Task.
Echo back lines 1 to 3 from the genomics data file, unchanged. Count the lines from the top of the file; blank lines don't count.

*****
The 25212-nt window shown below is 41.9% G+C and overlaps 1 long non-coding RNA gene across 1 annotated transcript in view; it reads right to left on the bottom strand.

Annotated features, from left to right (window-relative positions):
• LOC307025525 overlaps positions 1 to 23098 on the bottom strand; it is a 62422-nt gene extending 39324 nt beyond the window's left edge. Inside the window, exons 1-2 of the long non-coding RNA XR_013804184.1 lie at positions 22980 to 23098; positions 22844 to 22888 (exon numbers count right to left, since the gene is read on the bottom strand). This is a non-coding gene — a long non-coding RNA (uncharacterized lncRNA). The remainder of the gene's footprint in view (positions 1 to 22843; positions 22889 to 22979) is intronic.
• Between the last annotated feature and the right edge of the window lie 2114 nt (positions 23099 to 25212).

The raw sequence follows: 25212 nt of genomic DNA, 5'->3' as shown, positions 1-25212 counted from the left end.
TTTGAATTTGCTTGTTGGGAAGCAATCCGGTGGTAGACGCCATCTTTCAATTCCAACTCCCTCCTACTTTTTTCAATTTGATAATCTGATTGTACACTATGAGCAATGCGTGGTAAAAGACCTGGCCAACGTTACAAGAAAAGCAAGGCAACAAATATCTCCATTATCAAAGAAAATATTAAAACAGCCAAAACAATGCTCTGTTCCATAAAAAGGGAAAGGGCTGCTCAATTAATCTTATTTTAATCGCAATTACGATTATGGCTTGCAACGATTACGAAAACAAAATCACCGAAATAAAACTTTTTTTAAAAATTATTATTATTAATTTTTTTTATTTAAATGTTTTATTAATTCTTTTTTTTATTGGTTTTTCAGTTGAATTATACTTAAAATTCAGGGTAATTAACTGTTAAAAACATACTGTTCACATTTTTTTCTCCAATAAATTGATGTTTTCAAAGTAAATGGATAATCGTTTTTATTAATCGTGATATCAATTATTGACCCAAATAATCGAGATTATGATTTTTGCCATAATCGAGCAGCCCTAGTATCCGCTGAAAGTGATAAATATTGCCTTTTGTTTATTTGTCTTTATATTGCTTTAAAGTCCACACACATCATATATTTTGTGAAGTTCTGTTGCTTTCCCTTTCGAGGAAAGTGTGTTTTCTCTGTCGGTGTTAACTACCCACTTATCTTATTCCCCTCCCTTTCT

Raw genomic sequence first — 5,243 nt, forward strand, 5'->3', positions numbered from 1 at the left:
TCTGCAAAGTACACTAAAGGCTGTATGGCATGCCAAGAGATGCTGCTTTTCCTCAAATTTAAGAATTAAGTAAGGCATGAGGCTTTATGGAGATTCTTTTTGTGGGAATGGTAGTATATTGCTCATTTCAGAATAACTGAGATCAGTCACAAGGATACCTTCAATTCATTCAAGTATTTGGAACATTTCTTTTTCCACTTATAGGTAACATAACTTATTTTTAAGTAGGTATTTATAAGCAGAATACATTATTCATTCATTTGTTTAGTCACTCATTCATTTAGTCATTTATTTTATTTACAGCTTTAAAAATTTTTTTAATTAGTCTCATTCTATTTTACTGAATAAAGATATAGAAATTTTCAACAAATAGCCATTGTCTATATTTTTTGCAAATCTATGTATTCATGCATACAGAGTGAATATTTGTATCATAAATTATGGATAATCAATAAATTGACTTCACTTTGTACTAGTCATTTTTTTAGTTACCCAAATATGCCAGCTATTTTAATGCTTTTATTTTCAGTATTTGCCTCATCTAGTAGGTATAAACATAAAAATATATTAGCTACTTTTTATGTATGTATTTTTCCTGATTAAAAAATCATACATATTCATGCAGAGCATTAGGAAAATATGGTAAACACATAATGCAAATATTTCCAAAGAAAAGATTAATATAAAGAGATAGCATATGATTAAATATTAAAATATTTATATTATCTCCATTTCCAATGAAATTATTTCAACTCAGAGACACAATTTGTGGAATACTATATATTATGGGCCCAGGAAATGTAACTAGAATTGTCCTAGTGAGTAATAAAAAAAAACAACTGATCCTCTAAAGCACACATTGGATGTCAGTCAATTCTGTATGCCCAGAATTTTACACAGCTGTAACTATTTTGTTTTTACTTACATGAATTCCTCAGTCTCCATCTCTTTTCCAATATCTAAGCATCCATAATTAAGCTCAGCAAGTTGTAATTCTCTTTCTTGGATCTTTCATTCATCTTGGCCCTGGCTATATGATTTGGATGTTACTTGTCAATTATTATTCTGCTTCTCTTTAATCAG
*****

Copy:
The 25212-nt window shown below is 41.9% G+C and overlaps 1 long non-coding RNA gene across 1 annotated transcript in view; it reads right to left on the bottom strand.

Annotated features, from left to right (window-relative positions):
• LOC307025525 overlaps positions 1 to 23098 on the bottom strand; it is a 62422-nt gene extending 39324 nt beyond the window's left edge. Inside the window, exons 1-2 of the long non-coding RNA XR_013804184.1 lie at positions 22980 to 23098; positions 22844 to 22888 (exon numbers count right to left, since the gene is read on the bottom strand). This is a non-coding gene — a long non-coding RNA (uncharacterized lncRNA). The remainder of the gene's footprint in view (positions 1 to 22843; positions 22889 to 22979) is intronic.